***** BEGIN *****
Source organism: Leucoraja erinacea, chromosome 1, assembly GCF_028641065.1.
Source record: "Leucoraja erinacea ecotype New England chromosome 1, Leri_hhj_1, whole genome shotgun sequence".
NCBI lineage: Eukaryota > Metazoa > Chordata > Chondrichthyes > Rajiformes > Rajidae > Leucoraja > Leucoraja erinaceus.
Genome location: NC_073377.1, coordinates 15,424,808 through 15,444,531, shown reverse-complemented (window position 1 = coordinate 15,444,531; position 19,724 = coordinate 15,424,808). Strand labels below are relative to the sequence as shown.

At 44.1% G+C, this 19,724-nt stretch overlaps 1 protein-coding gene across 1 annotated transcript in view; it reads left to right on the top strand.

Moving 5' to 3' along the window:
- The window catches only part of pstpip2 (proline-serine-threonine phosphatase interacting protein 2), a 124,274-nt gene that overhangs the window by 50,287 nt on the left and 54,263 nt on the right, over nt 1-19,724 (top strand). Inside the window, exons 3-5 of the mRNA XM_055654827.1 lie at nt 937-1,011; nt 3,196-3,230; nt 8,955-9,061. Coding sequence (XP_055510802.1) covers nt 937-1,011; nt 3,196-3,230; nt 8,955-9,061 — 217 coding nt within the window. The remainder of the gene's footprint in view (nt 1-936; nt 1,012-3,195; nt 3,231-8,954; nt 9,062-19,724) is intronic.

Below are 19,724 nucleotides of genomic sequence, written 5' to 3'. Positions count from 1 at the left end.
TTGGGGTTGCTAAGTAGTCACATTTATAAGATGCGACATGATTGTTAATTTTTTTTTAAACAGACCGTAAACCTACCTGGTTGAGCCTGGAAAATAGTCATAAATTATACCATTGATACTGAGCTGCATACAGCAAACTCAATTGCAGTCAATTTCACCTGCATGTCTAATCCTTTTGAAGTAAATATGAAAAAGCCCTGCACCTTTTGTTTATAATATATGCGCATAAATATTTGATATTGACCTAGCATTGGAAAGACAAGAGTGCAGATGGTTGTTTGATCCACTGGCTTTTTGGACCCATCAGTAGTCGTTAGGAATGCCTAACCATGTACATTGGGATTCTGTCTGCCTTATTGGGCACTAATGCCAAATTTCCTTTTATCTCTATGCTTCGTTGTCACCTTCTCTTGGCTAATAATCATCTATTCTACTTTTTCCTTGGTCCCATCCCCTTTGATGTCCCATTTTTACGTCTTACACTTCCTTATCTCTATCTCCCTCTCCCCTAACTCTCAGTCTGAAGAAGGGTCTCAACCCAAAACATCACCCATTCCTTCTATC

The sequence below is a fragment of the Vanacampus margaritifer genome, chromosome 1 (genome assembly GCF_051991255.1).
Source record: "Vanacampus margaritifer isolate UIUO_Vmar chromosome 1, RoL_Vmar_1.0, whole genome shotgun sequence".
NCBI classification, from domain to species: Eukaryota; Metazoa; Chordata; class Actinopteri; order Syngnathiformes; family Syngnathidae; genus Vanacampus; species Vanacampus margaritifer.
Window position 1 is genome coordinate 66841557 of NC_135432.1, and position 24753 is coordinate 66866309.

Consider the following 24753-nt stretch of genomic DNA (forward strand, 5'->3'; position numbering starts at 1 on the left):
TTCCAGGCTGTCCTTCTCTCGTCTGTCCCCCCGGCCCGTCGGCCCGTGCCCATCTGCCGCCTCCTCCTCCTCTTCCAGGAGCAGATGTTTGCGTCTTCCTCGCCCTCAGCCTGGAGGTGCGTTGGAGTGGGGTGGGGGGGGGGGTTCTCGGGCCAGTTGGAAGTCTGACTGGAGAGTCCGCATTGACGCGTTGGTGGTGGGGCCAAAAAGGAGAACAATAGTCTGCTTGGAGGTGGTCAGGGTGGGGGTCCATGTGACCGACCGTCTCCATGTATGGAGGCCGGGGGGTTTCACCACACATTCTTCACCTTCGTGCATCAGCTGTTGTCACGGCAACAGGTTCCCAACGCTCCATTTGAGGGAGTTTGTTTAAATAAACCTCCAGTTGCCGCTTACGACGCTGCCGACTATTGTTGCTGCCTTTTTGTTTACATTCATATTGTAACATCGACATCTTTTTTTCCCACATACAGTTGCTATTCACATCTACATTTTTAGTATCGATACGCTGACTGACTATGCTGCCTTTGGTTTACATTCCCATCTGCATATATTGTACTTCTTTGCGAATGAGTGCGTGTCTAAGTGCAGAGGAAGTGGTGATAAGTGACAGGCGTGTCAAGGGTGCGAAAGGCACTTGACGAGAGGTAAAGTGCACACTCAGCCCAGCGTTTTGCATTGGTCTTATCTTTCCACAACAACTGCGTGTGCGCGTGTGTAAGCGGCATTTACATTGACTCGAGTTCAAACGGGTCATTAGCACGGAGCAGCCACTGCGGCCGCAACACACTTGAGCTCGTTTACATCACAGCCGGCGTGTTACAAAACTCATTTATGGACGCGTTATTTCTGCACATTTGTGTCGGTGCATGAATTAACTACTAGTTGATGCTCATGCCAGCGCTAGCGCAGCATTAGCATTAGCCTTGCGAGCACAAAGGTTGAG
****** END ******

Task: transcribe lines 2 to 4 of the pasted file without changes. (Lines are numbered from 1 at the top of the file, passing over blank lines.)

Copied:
Source record: "Leucoraja erinacea ecotype New England chromosome 1, Leri_hhj_1, whole genome shotgun sequence".
NCBI lineage: Eukaryota > Metazoa > Chordata > Chondrichthyes > Rajiformes > Rajidae > Leucoraja > Leucoraja erinaceus.
Genome location: NC_073377.1, coordinates 15,424,808 through 15,444,531, shown reverse-complemented (window position 1 = coordinate 15,444,531; position 19,724 = coordinate 15,424,808). Strand labels below are relative to the sequence as shown.